Statoil has awarded Aibel and Aker Solutions contracts for hookup and commissioning assistance for the Johan Sverdrup field center in the Norwegian North Sea.
This is the final major contract under Phase 1 of the project. The contracts carry a total value of just below NOK 1.3 billion ($157 million), excluding options.
Aibel will manage hookup and commissioning of the drilling platform at the field center in 2018, with an option for similar work the following year on the processing and accommodation platforms which are due to be installed in 2019.
Work has already started, managed from the company’s office in Haugesund. At the Haugesund yard, construction of the drilling platform is over halfway toward completion.
Aibel expects to complete the topsides for the drilling platform to be ready for installation in spring 2018. Then, the Aibel crew will start an intensive offshore phase, with up to 600 employees working in rotation through summer 2019.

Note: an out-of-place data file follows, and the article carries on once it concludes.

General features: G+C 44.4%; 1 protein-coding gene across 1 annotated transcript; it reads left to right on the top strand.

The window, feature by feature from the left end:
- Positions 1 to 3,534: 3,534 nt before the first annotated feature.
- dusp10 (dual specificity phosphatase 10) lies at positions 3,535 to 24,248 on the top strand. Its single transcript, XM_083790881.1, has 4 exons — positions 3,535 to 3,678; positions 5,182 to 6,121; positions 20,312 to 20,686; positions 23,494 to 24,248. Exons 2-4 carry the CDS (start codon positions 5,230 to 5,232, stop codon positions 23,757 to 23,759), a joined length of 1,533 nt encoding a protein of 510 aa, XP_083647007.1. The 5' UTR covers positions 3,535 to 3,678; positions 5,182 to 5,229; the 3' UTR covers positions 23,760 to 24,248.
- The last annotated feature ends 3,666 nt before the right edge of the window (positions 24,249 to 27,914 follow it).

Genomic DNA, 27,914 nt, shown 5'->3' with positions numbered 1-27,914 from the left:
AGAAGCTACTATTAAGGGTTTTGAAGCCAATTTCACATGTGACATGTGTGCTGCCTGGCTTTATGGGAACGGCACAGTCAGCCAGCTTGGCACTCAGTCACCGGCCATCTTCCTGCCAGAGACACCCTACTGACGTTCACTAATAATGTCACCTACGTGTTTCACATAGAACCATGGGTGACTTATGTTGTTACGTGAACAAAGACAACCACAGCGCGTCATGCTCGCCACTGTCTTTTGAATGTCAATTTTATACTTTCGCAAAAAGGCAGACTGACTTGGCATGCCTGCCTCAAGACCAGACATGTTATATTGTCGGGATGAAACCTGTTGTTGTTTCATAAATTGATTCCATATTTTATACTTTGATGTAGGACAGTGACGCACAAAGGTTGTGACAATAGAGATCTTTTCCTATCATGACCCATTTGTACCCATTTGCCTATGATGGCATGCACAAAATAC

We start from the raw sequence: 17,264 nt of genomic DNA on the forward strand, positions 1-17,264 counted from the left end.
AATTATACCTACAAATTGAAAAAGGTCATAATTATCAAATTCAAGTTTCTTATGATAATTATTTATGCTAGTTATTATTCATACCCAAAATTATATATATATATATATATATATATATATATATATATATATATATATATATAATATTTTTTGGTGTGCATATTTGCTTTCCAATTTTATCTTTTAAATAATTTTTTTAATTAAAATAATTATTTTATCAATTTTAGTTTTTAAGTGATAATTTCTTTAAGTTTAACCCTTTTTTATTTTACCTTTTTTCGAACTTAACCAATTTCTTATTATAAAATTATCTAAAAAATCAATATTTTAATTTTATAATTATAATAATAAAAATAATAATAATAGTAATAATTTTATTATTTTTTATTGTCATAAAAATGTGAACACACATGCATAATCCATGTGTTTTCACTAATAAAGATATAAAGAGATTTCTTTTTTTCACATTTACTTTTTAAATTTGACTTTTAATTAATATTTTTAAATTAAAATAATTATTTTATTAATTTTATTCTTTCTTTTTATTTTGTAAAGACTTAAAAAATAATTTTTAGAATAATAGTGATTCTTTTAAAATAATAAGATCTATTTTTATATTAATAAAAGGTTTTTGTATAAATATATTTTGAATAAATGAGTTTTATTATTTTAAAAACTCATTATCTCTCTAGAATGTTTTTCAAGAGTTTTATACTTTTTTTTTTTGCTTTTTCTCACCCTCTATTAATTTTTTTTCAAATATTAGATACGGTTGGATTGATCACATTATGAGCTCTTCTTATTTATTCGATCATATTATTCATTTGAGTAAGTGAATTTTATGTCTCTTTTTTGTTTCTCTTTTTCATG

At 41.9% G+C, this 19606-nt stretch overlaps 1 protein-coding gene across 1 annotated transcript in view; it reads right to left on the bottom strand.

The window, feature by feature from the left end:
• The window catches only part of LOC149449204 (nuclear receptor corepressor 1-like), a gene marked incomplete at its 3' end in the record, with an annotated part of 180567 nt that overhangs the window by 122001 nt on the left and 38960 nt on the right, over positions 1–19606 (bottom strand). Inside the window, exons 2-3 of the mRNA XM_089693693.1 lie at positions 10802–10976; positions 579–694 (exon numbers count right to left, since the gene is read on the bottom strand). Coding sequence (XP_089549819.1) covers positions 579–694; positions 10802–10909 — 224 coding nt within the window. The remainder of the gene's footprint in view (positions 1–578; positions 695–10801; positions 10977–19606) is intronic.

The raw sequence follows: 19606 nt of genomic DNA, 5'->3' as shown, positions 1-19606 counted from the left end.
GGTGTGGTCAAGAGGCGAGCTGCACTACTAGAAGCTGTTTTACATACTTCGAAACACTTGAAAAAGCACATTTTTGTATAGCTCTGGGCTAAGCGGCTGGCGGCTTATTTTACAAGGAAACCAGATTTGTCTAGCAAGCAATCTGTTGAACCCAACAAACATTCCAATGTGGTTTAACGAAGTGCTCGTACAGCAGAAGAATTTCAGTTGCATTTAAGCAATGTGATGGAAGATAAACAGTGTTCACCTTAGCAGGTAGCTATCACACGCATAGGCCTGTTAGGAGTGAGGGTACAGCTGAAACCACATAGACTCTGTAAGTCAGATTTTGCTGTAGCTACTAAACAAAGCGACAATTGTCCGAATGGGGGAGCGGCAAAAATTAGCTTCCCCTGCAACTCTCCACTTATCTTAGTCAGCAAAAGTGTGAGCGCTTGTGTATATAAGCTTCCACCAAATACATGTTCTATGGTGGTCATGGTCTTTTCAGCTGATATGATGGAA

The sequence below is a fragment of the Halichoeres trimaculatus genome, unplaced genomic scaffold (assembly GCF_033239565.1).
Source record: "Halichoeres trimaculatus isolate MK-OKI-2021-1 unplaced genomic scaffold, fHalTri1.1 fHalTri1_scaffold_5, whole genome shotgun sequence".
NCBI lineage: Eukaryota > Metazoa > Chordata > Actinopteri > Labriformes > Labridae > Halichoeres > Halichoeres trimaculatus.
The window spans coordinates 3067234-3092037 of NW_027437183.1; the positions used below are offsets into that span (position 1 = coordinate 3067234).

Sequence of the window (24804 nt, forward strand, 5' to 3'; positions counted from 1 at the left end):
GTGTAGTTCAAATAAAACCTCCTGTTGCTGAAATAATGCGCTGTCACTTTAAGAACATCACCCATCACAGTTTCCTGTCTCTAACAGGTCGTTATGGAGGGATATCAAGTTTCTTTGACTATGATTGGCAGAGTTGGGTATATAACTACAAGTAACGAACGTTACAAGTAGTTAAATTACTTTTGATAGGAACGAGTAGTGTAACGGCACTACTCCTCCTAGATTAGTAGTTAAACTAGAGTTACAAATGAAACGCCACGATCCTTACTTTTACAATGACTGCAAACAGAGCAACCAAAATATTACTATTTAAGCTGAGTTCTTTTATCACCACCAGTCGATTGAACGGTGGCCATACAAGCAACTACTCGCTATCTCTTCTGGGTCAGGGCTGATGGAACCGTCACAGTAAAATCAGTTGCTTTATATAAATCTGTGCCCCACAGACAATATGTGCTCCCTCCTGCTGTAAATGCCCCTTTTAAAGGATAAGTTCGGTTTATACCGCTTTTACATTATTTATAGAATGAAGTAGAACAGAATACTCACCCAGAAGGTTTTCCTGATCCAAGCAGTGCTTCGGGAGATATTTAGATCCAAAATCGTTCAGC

Aker Solutions is responsible for hookup and commissioning of the riser platform in 2018, again with an option for similar duties on the processing and accommodation platforms in 2019.
The company plans to work closely with subcontractor Kvaerner on joining together the platform’s seven modules, which will be transported to Norway during 2Q 2018. The scope extends to planning, management, and prefabrication.
Work gets under way next month and will initially draw in around 100 personnel from Aker Solutions, Kvaerner, and Statoil, rising to a peak of 1,000 next year. Most of the program will be undertaken in Stavanger and offshore.
Hookup takes in the four Johan Sverdrup platforms, wells, subsea equipment, export pipelines, and power from shore to form a fully functioning field center expected to come onstream in late 2019.
In addition, two mobile accommodation facilities will ensure housing capacity for more than 1,200 people offshore.
Sverdrup project director Kjetil Digre said: “The scope of work is extensive and in the peak period an estimated 650 positions will be needed offshore, rotating on three shifts, i.e. almost 2,000 offshore workers.”
“The Johan Sverdrup commissioning will be the most complex and extensive commissioning project offshore that Statoil has ever been responsible for over its 40 years as an operator on the Norwegian continental shelf,” he added.